Despite some pretty clear statistical evidence and the benefit of the eye test, Eagles offensive coordinator Mike Groh on Tuesday pushed back against the idea that Nelson Agholor has regressed this year.
“I would say that that’s probably not fair,” Groh said.
But through 10 games in 2019, Agholor has just 36 catches for 322 yards and three touchdowns. He has four drops and has caught the ball on just 57.1 percent of his targets. That ranks 62nd in catch percentage out of 72 receivers with at least 50 targets this season.
So why doesn’t Groh think it’s fair to say Agholor has regressed?
I would say that over the last two years, he’s had to wear a lot of different hats in our offense due to the attrition at the position. One of his strengths is his mental flexibility and his ability to learn. He knows the entire system as well as everybody, so he’s able to handle a lot from that standpoint. The flip side of that coin is he gets moved around.
“In 2017, he was able to really stay in one spot each and every week. We were healthy the entire year. We had the same three, four guys rotating and performing the same job. His job description has changed the last couple of years due to necessity and I understand the question, but to me, he’s still the same player.
Some of that is certainly fair. Agholor has been asked to do a lot more this season than he was in 2017, when he was strictly a slot receiver with a healthy Alshon Jeffery and Torrey Smith manning the outside receiver positions.
But thanks to injuries this year to DeSean Jackson and Jeffery, the Eagles have been relying on Agholor. He’s left too many plays on the field.
Even just from a statistical standpoint, he’s regressed. Look at his yards per game in his career:
The guy we’re seeing every Sunday in 2019 looks a lot more like the 2016 version of Agholor than the 2017 version. And the guy we’re seeing in 2019 is getting paid $9.4 million to do it.
With that contract and with his role in the offense, it’s not unrealistic to expect Agholor to make some difficult catches, but he’s even struggled with routine ones at times this season.
On Sunday, there were two plays that really stood out. Sure, he made a great leaping grab in the middle of the field, but failed to haul in two potential touchdown passes.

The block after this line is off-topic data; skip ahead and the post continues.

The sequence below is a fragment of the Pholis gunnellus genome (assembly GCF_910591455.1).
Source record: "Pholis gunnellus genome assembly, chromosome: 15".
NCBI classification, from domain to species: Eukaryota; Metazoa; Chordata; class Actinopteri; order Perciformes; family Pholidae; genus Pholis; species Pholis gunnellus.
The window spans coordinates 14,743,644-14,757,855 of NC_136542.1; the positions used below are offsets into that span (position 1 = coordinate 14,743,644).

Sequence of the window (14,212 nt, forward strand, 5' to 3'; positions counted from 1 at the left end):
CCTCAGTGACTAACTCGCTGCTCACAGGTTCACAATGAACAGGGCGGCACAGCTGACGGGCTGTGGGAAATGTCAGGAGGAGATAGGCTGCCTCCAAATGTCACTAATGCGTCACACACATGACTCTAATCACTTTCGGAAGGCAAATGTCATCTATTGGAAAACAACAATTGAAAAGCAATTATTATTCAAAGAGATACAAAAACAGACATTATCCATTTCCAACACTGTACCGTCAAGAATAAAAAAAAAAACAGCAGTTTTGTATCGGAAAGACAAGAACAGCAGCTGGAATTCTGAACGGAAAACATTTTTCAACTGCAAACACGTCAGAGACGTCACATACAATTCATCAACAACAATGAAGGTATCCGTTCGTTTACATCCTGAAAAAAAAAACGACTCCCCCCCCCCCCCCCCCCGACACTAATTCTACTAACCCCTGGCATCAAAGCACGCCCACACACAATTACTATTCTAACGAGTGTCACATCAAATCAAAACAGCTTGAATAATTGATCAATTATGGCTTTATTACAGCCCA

The one that everyone keeps talking about was on fourth down late in the fourth quarter. It would have been a really good catch, but receivers are sometimes allowed to make really good catches.
I know the ball was probably moved by the wind, but Nelson Agholor had at least 10 yards to adjust after he turned his head. He made the catch harder than it needed to be. pic.twitter.com/ILcfo87AOA— Dave Zangaro (@DZangaroNBCS) November 19, 2019
“On the last play, when they went zero (blitz) and we laid the ball out there, Carson was trying to give him an opportunity to make a play,” Groh said. “That’s a tough adjustment based on the direction and the target line we have him on and where the ball kind of fell back over his inside shoulder. He’s the kind of guy that would say he would love to make that play. But that wasn’t a routine play, that would have been a really, really good play. And two guys making a good play in the circumstances that called for, but we didn’t get it done.”
The other play came earlier in the game. It was an off-script chance at the back of the end zone and it looked like Agholor just lost where he was on the field.
This is an underrated awful play by Agholor too. Wentz freezes this pass rusher, then lofts a nice ball to Agholor in the back corner of the end zone. But Agholor has no idea where he is on the field and instead of going up to attack the football, he catches it 2 yards OOB. pic.twitter.com/h85DWvrwk1— Jimmy Kempski (@JimmyKempski) November 18, 2019
“That play was really designed for a different coverage structure,” Groh said. “And he had a completely — really a completely different assignment had they played the intended or expected coverage, and so he was really just reacting to the situation as the play got extended. And then the ball took him to the corner of the end zone on that one.”
Agholor is 26 now and in his fifth NFL season. He’s had a really strange career and it seems like he has now returned to the bottom of the bell curve.
He’ll be a free agent after this season and it’s hard to imagine he’ll be back in Philadelphia next year. It’s even harder to figure out what his worth will be on the open market.
But there are still six games left in this season and the Eagles would get a huge boost if Agholor can help out a little more.
“Got a lot of confidence in Nelson Agholor,” Groh said. “He’s one of the reasons we’ve had success here and I know he’ll continue to be one.”
Groh might truly believe that, but it’s likely to be a hard sell for everyone else.
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